The plumbing and heating industry has been using plastic at an alarming rate for many years – ever since polybutylene began to be used in plumbing systems in the late 1970’s. But when we rip out plastic piping systems and replace them with new ones, do we stop to think where they might end up?
The reality is, plastic pipes often end up in landfill or on beaches. In fact, statistics show that 40% of plastic used by the construction industry is sent to landfill, showing how much our industry needs to change in terms of adopting recyclable materials and using more sustainable products.
Evaluating plastic recycling
Despite industry claims that plastic is recyclable, presently, of the 8.3bn tonnes of virgin plastic produced worldwide, only 9% has been recycled.
This is because the recycling process for plastic is an expensive, complicated, and energy-intensive process. Not only this, but after the recycling process, you are left with a lower quality, weaker plastic than you began with, meaning that recycling has a detrimental effect on the quality of the new product.
So, what is happening to all the plastic that isn’t being recycled? 40% is said to end up in landfill and it’s estimated that by 2050, 12bn tonnes of plastic waste will be sitting in landfill sites. Additionally, 19% of plastic waste is simply dumped in countries overseas.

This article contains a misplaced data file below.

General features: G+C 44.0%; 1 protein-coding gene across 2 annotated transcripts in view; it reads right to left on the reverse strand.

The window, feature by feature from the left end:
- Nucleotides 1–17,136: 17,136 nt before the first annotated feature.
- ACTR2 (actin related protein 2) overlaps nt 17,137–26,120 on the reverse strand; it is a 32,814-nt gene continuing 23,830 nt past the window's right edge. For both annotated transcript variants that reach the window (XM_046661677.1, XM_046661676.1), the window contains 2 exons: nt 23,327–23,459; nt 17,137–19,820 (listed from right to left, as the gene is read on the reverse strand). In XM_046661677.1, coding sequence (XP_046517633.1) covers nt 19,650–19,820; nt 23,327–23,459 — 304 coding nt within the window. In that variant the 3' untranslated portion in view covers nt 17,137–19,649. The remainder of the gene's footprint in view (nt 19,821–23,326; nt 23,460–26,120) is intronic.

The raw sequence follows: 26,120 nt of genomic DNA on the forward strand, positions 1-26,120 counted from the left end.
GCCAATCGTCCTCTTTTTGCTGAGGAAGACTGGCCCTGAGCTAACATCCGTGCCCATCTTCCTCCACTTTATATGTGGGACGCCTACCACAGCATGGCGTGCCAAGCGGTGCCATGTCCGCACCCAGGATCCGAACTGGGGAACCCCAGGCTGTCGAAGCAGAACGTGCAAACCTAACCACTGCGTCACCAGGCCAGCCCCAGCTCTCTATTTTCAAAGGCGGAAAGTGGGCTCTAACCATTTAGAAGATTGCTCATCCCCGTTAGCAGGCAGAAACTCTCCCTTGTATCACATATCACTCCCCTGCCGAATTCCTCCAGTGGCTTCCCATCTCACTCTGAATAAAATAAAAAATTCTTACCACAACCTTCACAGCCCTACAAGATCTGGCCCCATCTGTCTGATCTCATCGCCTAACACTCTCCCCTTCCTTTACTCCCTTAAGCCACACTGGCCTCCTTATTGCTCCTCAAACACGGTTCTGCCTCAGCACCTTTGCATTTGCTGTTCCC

Choosing sustainable plumbing materials
With plastic not being recycled as it should, what does this mean for copper in the plumbing and heating industry? Does the recycling process for copper have the same detrimental effects on the environment and the product as plastic recycling?
The answer is, no. Copper as a material is 100% infinitely recyclable and its properties and quality do not deteriorate in the recycling process. In many cases, copper from old and redundant pipework can be recovered, melted, and cast into new products with the same level of quality, making it an extremely sustainable product.
The recycling process for copper is also extremely sustainable. Recycling copper, in comparison to mining the raw material, uses 85% less energy and, in Europe, around 50% of copper demand is met by recycling, as well as 30% of demand globally. This demonstrates how copper plays a crucial part in the circular economy, proven even further by the fact that 65% of all copper that has ever been mined is still in circulation, ready to use.